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James Roose-Evans: 'You've got to keep living until the last minute'

The veteran director on why he's founded a theatre company for older actors

'People have a fear of ageing' - James Roose-Evans

Where did the idea for Frontier Theatre come from?

It came chiefly from running a workshop at the Richmond Actors Centre. I was so moved by the way actors in their 70s and 80s are so open to improvisation and exploring, that it set me thinking about how many talented actors and actresses we have of that age who just become invisible or get neglected and pushed away. I mustn't name names but there are some wonderful actors who need resurrecting.

People tend to associate ageing with alzheimer's or dementia, which of course is the dark side of the picture, but there are so many wonderful stories of people living creatively rich and exciting lives in their 70s, 80s or even 90s. These stories need to be told.

Do you think the theatre industry is ageist?

I think deep down people have a fear of ageing. In our society what's sad is that people don't always plan for their retirement, and end up somewhat on the shelf. So it's a wider issue. But my philosophy is that you've got to keep living until the last minute. We need to educate young people about these things, rather than just cramming their heads with facts.

You have an impressive list of patrons

They're all friends. I taught Mike Leigh at RADA and we've remained close since then. Vanessa [Redgrave], Judi [Dench] and I also go back a long way. Ian [McKellen] I know from my Hampstead Theatre days. Juliette [Stevenson] I don't know well but she's spoken out about this issue many times so she had to be a patron.

Judi Dench, performing at the NT 50th gala, is a patron

Tell us a bit more about your first season

Most of the planning falls in the lap of [associate director] Jake Murray. We've got one or two new plays we're premiering at our home in Frederick's Place, and we'll also be presenting some Beckett plays and a Strindberg double bill at the Jermyn Street theatre.

Where is the funding coming from?

Very good question! We're inviting people to become agents, or godparents if you like, and our impressive board of directors are lining up a list of trusts and foundations to appeal for funds. We have enough funding at the moment to operate a skeleton system but obviously we want to grow.

Tell us more about your headquarters in Frederick's Place; how did you find that space?

I'm not allowed to say exactly how it came about, but it's to do with one of the liveries. We've been allowed to have possession of this amazing five story building right in Old Jewry in the city for the next year or so. Without that we wouldn't be operating, but it means we have to start looking for another space quite soon.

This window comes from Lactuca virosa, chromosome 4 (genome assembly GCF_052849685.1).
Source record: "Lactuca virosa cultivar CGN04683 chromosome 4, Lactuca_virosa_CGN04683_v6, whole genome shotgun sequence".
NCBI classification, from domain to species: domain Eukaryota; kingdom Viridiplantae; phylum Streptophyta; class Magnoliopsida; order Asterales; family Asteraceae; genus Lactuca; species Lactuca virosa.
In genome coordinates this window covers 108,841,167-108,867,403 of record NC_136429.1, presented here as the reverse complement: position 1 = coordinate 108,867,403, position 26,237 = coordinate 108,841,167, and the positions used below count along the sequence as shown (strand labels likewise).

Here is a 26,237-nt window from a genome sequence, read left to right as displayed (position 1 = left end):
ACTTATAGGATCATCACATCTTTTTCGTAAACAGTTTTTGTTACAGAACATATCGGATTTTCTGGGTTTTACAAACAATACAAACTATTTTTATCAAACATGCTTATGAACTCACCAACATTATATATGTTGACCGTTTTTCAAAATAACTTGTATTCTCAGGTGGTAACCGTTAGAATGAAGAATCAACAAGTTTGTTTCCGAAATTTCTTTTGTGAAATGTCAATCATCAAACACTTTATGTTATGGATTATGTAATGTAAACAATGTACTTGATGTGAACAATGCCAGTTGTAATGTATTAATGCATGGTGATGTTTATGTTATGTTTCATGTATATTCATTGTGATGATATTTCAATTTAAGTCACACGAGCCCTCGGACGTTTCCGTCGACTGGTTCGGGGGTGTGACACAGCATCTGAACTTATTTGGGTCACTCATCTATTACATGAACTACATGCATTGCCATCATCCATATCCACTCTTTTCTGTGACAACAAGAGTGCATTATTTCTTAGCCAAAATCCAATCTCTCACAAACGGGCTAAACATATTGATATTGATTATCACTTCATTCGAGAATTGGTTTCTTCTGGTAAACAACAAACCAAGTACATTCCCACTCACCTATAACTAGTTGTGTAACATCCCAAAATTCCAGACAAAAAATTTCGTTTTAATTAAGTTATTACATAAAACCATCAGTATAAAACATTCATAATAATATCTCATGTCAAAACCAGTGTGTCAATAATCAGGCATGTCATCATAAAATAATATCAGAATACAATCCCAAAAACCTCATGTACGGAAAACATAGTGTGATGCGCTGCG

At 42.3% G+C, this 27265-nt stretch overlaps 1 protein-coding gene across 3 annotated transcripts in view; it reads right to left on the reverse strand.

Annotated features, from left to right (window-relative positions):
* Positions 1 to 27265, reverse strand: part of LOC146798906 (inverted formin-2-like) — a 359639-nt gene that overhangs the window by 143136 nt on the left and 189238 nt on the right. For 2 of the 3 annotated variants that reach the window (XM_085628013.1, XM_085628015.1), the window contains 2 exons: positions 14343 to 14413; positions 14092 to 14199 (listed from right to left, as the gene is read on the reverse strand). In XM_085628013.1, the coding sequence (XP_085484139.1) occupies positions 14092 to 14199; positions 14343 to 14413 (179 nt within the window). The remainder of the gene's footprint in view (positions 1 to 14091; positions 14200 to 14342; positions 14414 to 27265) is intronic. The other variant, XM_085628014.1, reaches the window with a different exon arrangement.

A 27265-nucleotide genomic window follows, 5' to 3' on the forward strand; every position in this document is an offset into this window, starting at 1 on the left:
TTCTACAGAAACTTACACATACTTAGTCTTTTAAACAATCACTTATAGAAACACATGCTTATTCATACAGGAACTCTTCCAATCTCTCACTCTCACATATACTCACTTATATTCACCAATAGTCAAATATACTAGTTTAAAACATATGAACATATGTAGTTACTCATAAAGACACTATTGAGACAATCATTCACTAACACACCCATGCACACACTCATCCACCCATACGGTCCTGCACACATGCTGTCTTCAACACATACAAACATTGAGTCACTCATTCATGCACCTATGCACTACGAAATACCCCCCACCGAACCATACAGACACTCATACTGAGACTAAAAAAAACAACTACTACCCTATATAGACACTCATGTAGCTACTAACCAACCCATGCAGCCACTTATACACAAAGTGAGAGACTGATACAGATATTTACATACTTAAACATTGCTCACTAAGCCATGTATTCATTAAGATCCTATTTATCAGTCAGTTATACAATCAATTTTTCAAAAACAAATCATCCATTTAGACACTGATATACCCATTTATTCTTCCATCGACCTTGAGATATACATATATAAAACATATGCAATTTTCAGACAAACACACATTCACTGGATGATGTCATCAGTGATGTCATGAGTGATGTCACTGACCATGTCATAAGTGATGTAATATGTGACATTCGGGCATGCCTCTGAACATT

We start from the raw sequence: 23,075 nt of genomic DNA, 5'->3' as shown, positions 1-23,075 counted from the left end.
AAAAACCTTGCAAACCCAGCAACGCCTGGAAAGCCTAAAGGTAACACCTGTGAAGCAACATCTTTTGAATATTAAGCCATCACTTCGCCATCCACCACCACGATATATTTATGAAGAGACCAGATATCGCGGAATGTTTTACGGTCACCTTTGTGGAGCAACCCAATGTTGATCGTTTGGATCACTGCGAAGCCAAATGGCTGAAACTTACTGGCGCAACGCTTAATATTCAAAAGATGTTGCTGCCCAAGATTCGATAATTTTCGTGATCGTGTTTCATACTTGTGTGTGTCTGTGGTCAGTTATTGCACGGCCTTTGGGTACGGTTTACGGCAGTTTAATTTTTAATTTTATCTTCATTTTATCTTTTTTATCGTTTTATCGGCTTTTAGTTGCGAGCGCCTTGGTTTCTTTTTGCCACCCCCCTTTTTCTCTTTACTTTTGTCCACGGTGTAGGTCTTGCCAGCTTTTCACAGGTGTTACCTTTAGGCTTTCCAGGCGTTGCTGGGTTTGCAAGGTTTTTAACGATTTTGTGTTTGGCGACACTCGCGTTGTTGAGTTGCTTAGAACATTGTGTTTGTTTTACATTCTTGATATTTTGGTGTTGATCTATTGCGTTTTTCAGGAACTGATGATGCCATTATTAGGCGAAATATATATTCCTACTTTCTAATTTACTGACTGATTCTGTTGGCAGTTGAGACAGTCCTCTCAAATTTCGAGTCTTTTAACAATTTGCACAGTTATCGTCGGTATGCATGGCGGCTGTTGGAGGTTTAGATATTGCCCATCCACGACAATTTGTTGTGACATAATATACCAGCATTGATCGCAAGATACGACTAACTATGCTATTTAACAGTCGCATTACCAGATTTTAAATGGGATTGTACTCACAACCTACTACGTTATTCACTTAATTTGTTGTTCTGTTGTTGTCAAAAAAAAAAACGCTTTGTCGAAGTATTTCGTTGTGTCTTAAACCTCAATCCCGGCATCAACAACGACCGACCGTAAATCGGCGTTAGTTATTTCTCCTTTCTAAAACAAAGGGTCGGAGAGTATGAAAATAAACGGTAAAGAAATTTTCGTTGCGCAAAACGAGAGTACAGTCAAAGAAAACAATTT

So you're open to offers for suitable spaces?

Oh yes. There are spaces all over London lying vacant and it's just about finding the person who says "come on, come here". And it doesn't matter if we are only there for two or three years because we then move on to another space. When I founded Hampstead that was a shoestring theatre, but it's going strong now. If you really believe in what's happening then anything is possible; it's about having a vision.

Will Frontier's work be created and performed exclusively by older actors?

No, the other half of our enterprise is to do with younger actors. There is no longer a rep system in this country, where younger actors can learn from older actors. When I was a weekly rep you could say to your leading man 'how to get a laugh on that line?' and they'd tell you and you'd learn. This is why people like Ray Cooney and others are leading workshops for us; he is leading one in September on the craft of comedy, particularly aimed at younger actors. Also, some of the senior actors will be handing on their knowledge and their skills. So there will be the excitement of younger and older generations working closely together.

So it's as much about passing on knowledge?

Oh absolutely. I remember once at RADA Edith Evans was giving a talk to the students and she had this wonderful image; she said that acting in theatre was like riding a horse, every night. She said "I stand in the wings and listen to the audience; some nights they are so restless that when you come on you have to dig in the stirrups and tighten the reigns before you can begin to canter away, other nights you can gallop away from the start." It's a wonderful piece of advice.

For more on the Frontier Theatre company, click here

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